Visitors from near and far gathered mid-October to watch the annual Rockets over Rio fireworks display after a day wandering Rio Grande and the Bob Evans Farm Festival. The 2018 show was reportedly the display’s largest, numbering around $13,000 in donations given for the event. The show’s largest fireworks shell, measured at 16 inches, was launched during the finale. Event organizers say it is potentially one of the largest launched in Gallia’s history.
In late October, Gallia County Economic Development learned that, after working with JobsOhio for several months, they succeeded in getting SiteOhio authentication for a part of the Dan Evans Industrial Park in Gallia County.
“The Phase II site within the Dan Evans Industrial Park has seen a clear increase in project submissions and outside interest as it has progressed through the SiteOhio authentication program,” said Melissa Clark, director of Gallia County Economic Development.
The program, offered by JobsOhio, guarantees industrial sites are ready for immediate development, creating what supporters call a win-win situation for companies and communities. Companies get access to sites that minimize risk, reduce costs and increase speed to market. Communities gain construction-ready sites that are more appealing to potential buyers and may help attract jobs to their region.
Gallipolis City Commissioners met Nov. 6 and discussed the possibility of sending letters to residents and organizations in the Spring Valley area to gauge interest in being annexed into Gallipolis limits. Much of what is informally called Spring Valley by area residents is recognized as the shopping plazas, businesses, organizations and homes along Jackson Pike and its connecting streets. What commissioners may look to annex is still being discussed, however, it would focus in areas with municipal water service. Commissioners in the past have lamented budget woes with concerns for criminal justice funding. Those who live within Gallipolis limits, commissioners said, can benefit from power and gas aggregation rates due to agreements Gallipolis has with utility companies. Residents also reportedly benefit from reduced rates for trash collection.
Residents living or working in the city would be subject to its ordinances, codes and one-percent income tax.
“The way it is right now,” said Gallipolis City Commissioner Beau Sang in November,”the money we do receive from residents in the area that we’re looking at has to stay in the (water) enterprises. If we do this, money can go to the general fund to give us more flexibility to do things that those people use every day, like roads and the infrastructure of the city. It can help make things better for everybody. The common misconception I think that people will see is that we’re going after their money. We’ve done numbers that will accompany the letter that we’ll send out that will help explain it. What they’ll find is in some cases, some people will actually keep more money in their pockets, but it’s all based on individual circumstances.”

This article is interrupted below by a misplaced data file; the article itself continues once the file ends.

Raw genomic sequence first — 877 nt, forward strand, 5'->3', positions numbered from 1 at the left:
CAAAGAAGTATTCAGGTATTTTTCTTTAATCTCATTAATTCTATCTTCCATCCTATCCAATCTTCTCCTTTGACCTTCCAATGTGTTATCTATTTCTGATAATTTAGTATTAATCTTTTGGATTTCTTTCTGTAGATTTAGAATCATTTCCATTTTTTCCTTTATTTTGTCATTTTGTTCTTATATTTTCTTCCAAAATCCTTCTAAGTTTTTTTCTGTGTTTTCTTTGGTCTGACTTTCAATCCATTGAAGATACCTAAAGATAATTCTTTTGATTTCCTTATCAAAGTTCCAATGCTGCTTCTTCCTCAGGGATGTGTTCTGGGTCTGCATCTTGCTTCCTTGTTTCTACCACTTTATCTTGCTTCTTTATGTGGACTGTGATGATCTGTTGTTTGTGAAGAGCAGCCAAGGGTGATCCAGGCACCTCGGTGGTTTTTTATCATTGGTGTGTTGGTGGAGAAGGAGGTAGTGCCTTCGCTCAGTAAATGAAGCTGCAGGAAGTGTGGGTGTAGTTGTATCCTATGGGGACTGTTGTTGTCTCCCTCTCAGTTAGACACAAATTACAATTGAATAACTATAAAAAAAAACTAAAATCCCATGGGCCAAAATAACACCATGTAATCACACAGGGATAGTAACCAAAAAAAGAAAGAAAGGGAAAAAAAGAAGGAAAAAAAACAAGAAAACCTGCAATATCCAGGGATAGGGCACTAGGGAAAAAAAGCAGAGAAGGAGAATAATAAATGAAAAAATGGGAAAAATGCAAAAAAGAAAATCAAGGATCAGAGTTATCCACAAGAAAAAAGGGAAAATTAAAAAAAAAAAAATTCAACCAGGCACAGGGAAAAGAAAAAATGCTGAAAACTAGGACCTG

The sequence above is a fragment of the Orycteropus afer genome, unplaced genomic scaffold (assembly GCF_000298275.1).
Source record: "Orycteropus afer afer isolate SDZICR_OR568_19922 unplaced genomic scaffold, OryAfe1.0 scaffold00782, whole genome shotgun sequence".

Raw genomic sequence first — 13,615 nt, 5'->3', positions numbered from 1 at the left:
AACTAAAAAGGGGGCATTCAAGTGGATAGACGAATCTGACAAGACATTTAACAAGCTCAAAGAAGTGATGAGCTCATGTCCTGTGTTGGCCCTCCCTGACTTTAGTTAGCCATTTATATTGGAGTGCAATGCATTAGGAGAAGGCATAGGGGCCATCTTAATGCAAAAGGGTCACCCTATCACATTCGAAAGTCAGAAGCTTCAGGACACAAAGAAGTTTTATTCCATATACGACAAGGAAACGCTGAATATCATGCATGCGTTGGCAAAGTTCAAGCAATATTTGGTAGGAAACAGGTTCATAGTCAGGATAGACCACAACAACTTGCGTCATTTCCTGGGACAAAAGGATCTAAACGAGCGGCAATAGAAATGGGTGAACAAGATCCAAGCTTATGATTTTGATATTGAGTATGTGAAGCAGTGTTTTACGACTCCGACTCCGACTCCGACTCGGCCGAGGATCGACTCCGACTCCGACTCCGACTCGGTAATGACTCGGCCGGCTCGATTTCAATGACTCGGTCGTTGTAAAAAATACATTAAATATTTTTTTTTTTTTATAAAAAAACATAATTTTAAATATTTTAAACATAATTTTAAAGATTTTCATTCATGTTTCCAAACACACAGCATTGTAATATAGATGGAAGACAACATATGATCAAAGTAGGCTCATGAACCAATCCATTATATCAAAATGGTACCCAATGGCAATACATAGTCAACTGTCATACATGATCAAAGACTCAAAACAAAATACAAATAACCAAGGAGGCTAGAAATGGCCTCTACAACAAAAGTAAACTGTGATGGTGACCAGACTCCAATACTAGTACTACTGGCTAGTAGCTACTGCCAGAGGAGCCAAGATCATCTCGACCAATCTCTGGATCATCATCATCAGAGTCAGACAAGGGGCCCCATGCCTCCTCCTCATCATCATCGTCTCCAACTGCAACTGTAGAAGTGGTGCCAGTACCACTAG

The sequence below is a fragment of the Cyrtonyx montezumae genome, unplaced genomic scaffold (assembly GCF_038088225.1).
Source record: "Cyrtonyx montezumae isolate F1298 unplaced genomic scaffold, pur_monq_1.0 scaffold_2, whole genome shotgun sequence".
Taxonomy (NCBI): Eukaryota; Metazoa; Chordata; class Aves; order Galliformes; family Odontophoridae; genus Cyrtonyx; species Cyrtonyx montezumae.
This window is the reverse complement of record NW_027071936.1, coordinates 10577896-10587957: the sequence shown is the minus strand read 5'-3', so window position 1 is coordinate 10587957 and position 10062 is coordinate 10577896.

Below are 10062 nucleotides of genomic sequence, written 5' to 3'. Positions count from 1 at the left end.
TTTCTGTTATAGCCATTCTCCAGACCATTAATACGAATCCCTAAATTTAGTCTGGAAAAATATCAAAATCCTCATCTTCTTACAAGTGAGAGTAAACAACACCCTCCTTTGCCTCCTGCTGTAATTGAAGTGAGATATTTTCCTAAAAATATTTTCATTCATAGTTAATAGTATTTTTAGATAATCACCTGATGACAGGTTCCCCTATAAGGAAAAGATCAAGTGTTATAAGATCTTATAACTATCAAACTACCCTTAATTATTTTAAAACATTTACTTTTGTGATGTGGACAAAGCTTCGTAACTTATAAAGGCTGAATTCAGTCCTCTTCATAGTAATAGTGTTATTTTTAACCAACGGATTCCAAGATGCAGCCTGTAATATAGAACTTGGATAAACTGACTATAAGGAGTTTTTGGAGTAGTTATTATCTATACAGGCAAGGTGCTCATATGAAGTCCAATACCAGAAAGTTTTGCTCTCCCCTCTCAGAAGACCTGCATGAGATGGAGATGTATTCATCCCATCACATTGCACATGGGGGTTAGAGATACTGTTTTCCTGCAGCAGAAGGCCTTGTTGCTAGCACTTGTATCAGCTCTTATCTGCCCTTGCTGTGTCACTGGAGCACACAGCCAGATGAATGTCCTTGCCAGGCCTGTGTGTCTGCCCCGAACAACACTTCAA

Gallia County Commissioners are in discussions with the Gallia Sheriff’s Office and seeking solutions on how to combat rising corrections costs and one of the solutions being considered is potentially raising the county sales tax. The announcement was made in early December.
According to a resolution passed by commissioners, public hearings are tentatively slated in 2019 for January 3 and 10 to allow citizens to voice their opinion on the potential increase in sales tax. Both are set for 11 a.m., during standard commissioner meetings, which are traditionally scheduled on Thursdays in the Gallia Courthouse.
“This year we’re looking at over 50 percent of our costs going to criminal justice,” said Gallia Board of Commissioners President David Smith. “This is not a reflection of any one particular person or against any (organization). If it’s anything, we feel it’s because our (area law enforcement) is doing a good job and we have a major drug problem…We’ve had a problem coming and we’ve been working in the last year for solutions to this problem. I would surely put out there that a new jail is being considered as a possible solution to that. We’ve set the case enough and we think people are aware and one of those factors is due to the age of our facility.”
The Gallia Jail is reportedly a 22-bed facility and over 70-years old and housing more inmates due to growing prisoner populations and the opioid epidemic. Smith said it was not unusual to have “over 40 plus” inmates in the jail in recent times.
Dean Wright can be reached at 740-446-2342, ext. 2103